§ Order for Second Reading read.
§ Motion made, and Question proposed, "That the Bill be read a second time upon Saturday."—(Mr. Fawcett.)
§ SIR MICHAEL HICKS-BEACH
said, he begged to renew his appeal to the Government not to put down these Bills for Saturday. This Government Annuities and Assurance Bill was a most important measure, and one which had been carefully considered by the Select Committee to which the subject of it had been referred, although he ventured to say that that Committee had only heard one side of the question. If they were on Saturday to have a' long debate on the Electric Lighting Bill, with a probability of another on the Educational Endowments (Scotland) Bill, it was ridiculous to suppose that they could discuss the Annuities Bill. He would move the adjournment of the debate.
§ Motion made, and Question proposed, "That the Debate be now adjourned."—(Sir Michael Hicks-Beach.)
§ MR. FAWCETT
said, the right hon. Baronet said that only one side of the question had been heard by the Committee. As Chairman of the Committee, he (Mr. Fawcett) had taken every possible pains to obtain evidence on both 422 sides. The evidence given before the Committee had been published in the newspapers, and the Insurance Societies and the banks had been well represented. The Bill carried out the unanimous recommendations of the Royal Commission; and although the Report consisted of 31 paragraphs, in considering it not a single division had taken place. The right hon. Gentleman the Member for North Hants (Mr. Sclater-Booth) was on the Committee, and the Bill was not so much his (Mr. Fawcett's) as that the Select Committee had recommended. There were only two serious points to be discussed in Committee—namely, the limits of insurance and annuities. He would do everything in his power to insure the full discussion of these points in Committee.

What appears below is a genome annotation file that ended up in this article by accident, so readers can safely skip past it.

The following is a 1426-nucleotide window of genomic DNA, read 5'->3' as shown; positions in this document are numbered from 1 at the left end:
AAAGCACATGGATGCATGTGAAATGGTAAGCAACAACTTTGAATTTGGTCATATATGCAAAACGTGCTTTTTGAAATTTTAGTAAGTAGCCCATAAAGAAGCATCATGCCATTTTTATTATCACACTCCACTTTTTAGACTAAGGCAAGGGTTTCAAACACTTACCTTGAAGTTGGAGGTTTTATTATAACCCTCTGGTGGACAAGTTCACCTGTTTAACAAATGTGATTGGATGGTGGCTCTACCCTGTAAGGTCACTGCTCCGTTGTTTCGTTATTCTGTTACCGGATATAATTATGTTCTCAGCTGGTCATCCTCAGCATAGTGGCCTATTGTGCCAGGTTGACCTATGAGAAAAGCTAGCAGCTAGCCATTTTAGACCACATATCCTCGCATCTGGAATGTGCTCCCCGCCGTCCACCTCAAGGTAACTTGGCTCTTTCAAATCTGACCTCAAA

§ SIR JOHN LUBBOCK
said, the objection to this Bill was not so much a question of evidence as a question of principle—whether or not the Government should undertake business for the sake of profit. He would put it to the House how was it possible that they could have a good opportunity of discussing the measure on a Saturday Sitting after disposing of two important Bills? They did not know how long Her Majesty's Government proposed to sit; and he really would appeal to them, under the circumstances, to accede to the suggestion of the right hon. Baronet opposite (Sir Michael Hicks-Beach).
§ MR. R. N. FOWLER
wished to know how long the Government proposed to sit on Saturday? There was nothing, he believed, to prevent their sitting until 12 o'clock at night or until Sunday morning if they chose; and, under these circumstances, it would be most undesirable that the important question alluded to should be debated and divided on at a late hour, say 11 o'clock at night.
THE MARQUESS OF HARTINGTON
said, that nothing could be more unfortunate than to fix a time at which a debate should cease, as it led to some hon. Members keeping away until that time. He would venture to submit that if there were a Saturday Sitting it should be utilized. An hon. and gallant Member (Colonel Makins) had just given Notice that he intended to withdraw or postpone to another occasion some Amendments he was prepared to move to the Electric Lighting Bill. The dis- 423 cussion on that Bill, therefore, would occupy a very short time, and it was probable, after what they had heard this evening. that the Educational Endowments (Scotland) Bill would not be brought on on Saturday. It was desirable, therefore, if they put the House to the trouble of meeting at all, that there should be some Business before it. The House would think that, if the Electric Lighting Bill did not last three hours, it would be a favourable opportunity for raising a discussion on the other Bills which would be put down on the Paper.
§ MR. W. H. SMITH
said, that to take this particular Bill was an unfortunate thing. An important principle was involved in the measure, and it might possibly happen that hon. Members who were much opposed to it might come down in large numbers to oppose it, whilst the great mass of Members, having made other arrangements, would not come down at all. There was a danger of a very hostile discussion. It appeared to him that the discussion on Saturday was almost sure to be a complete waste of time.
§ Question put, and negatived.
§ Original Question put.
§ The House divided:—Ayes 101; Noes 84: Majority 17.—(Div. List, No. 258.)
§ Second Reading upon Saturday.